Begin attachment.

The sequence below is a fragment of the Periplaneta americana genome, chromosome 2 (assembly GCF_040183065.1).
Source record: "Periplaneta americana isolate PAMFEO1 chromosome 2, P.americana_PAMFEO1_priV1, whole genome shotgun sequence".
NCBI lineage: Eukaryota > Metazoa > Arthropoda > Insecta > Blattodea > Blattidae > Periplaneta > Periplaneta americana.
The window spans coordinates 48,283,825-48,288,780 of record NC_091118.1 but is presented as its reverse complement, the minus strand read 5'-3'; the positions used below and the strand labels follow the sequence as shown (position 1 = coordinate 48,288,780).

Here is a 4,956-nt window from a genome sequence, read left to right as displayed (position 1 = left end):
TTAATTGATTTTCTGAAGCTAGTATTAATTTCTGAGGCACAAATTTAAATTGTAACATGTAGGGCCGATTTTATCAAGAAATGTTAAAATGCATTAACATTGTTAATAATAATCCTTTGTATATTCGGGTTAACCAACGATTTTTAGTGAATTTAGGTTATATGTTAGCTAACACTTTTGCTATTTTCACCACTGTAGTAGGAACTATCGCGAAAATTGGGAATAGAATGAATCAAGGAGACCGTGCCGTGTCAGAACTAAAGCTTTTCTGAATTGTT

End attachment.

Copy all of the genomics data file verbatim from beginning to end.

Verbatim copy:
The sequence below is a fragment of the Periplaneta americana genome, chromosome 2 (assembly GCF_040183065.1).
Source record: "Periplaneta americana isolate PAMFEO1 chromosome 2, P.americana_PAMFEO1_priV1, whole genome shotgun sequence".
NCBI lineage: Eukaryota > Metazoa > Arthropoda > Insecta > Blattodea > Blattidae > Periplaneta > Periplaneta americana.
The window spans coordinates 48,283,825-48,288,780 of record NC_091118.1 but is presented as its reverse complement, the minus strand read 5'-3'; the positions used below and the strand labels follow the sequence as shown (position 1 = coordinate 48,288,780).

Here is a 4,956-nt window from a genome sequence, read left to right as displayed (position 1 = left end):
TTAATTGATTTTCTGAAGCTAGTATTAATTTCTGAGGCACAAATTTAAATTGTAACATGTAGGGCCGATTTTATCAAGAAATGTTAAAATGCATTAACATTGTTAATAATAATCCTTTGTATATTCGGGTTAACCAACGATTTTTAGTGAATTTAGGTTATATGTTAGCTAACACTTTTGCTATTTTCACCACTGTAGTAGGAACTATCGCGAAAATTGGGAATAGAATGAATCAAGGAGACCGTGCCGTGTCAGAACTAAAGCTTTTCTGAATTGTT